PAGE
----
The purpose of this work by the Construction Occupational Health Program (COHP) is to improve air contaminant exposure assessment and to target interventions to reduce the silica exposures of heavy and highway construction workers. Exposure to silica is widespread in construction, as silica is a basic component of rock and sand, two common construction materials. Worker exposures result from chipping, grinding drilling, and sweeping of silica-containing materials like concrete and masonry products. Prolonged or intense exposures to respirable silica may cause silicosis, and recently, silica was designated a group I human carcinogen by IARC.
While grouping of workers by union or job performed usually provides a relatively effective method to estimate air concentration, COHP full-shift personal air sampling results indicate wide within union and job variation. For example, high variation in respirable silica exposures were found among laborers (geometric mean (GM)=26 ug/m3, geometric standard deviation (GSD)=5.9). Concrete finish (GM=61 ug/m3 GSD=5.9), and concrete demolition (GM=29 ug/m3 GSD=5.9) activities were also variable. Exposure modeling indicates differences can be attributed to the tool or machine, environmental conditions, and enclosure. Other factors are characterized by Time Varying Exposure Analysis (TVEA), a COHP developed method that helps account for exposure variability. TVEA indicates some important exposure determinants to be distance from source, time at dust-producing tasks, time in enclosure and number of sources.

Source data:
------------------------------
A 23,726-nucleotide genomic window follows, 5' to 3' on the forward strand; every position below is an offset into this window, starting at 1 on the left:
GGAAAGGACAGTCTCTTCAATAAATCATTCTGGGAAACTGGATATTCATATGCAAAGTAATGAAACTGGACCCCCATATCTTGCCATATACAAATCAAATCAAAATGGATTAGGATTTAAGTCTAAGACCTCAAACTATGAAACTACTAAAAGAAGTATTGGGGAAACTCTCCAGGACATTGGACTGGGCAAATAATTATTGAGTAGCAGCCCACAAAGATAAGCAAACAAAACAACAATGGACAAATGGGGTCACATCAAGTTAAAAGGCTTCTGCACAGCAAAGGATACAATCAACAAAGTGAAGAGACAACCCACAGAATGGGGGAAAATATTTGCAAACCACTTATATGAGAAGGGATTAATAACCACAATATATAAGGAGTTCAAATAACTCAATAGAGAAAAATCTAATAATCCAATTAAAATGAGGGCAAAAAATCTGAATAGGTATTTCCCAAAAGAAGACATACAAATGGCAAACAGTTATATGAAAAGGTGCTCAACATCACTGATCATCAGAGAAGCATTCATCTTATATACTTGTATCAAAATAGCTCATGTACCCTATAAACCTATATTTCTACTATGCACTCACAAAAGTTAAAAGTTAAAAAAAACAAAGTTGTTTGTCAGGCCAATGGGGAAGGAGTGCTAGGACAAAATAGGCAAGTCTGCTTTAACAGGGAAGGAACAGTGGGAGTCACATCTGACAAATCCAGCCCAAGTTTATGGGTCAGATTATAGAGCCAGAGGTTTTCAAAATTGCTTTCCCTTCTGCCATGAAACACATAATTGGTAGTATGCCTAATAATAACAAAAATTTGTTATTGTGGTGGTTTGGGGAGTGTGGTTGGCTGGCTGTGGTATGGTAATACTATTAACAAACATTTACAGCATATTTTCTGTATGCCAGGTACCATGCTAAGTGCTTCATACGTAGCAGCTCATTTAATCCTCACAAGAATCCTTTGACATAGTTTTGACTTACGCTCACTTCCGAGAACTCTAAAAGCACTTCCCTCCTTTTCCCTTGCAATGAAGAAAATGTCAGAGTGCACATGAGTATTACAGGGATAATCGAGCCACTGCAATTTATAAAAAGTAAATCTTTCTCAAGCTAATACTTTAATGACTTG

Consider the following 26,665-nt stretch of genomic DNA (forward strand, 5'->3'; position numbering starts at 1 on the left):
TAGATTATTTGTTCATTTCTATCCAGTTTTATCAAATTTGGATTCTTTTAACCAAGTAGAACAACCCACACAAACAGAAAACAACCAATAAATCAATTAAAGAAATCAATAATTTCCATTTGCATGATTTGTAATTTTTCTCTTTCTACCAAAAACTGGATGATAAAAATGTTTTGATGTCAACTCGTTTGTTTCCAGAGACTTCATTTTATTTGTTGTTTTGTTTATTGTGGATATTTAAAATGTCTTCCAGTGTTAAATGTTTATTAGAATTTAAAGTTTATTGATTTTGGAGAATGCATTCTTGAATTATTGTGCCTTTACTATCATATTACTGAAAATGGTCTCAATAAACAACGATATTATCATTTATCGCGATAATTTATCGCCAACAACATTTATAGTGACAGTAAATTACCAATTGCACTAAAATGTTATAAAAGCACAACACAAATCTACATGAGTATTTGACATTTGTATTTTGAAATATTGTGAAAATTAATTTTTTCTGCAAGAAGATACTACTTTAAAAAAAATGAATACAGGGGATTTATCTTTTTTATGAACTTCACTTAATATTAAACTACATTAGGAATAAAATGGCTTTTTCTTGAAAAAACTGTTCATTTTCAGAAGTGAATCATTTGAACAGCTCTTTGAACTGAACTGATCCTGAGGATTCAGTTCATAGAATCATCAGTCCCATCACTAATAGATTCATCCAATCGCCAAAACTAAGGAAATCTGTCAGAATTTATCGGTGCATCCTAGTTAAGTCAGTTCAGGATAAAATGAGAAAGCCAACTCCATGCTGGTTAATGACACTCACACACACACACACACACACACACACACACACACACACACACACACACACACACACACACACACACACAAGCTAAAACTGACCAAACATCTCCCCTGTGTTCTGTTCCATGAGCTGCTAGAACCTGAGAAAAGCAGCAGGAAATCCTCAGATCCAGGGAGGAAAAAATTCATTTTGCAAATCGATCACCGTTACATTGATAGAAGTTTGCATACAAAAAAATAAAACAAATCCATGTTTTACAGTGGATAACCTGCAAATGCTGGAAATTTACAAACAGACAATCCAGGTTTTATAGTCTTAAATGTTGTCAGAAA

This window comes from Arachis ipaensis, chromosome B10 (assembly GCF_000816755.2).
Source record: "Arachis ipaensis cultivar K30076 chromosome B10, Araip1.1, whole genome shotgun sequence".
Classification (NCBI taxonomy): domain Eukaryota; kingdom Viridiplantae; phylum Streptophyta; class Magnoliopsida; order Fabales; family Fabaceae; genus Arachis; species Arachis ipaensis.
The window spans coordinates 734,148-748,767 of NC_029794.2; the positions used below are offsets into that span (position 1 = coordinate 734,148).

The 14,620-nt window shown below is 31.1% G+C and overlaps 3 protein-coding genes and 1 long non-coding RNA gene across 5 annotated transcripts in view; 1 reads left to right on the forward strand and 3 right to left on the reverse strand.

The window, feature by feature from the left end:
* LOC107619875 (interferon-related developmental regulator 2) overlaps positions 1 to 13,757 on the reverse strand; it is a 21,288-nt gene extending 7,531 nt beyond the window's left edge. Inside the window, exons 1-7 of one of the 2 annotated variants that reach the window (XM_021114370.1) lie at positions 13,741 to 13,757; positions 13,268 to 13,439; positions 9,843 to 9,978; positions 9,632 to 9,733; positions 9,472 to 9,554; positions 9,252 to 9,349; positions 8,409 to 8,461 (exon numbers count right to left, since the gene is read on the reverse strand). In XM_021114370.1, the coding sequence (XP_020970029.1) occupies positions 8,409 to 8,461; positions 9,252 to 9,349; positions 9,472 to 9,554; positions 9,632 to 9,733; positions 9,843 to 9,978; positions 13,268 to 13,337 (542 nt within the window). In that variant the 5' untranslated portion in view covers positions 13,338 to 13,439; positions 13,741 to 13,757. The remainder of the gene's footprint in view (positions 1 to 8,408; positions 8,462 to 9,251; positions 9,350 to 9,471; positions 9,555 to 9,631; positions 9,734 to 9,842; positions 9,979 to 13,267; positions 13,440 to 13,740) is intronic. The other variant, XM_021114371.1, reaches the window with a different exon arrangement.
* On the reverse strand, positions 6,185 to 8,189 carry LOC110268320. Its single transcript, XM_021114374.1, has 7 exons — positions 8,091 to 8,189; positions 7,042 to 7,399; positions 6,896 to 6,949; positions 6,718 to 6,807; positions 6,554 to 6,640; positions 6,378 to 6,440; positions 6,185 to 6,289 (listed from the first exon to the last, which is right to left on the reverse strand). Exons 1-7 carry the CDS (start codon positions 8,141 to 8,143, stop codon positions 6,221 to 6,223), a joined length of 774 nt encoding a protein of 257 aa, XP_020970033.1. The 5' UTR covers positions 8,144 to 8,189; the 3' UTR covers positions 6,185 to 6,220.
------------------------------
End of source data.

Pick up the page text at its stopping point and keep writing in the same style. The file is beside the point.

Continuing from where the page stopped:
This study demonstrates that construction silica exposures vary widely and that a comprehensive consideration of environmental and workplace exposure determinants is necessary for developing effective exposure controls.
Learning Objectives: At the conclusion of the session, the participant in this session will be able to: 1. Recognize that high exposure variability exists in construction. 2. List important factors affecting personal exposures to silica in construction. 3. Recognize the importance of a comprehensive approach to exposure assessment in the construction environment
Keywords: Occupational Exposure, Data Collection
Presenting author's disclosure statement:
Organization/institution whose products or services will be discussed: None
I do not have any significant financial interest/arrangement or affiliation with any organization/institution whose products or services are being discussed in this session.
The 128th Annual Meeting of APHA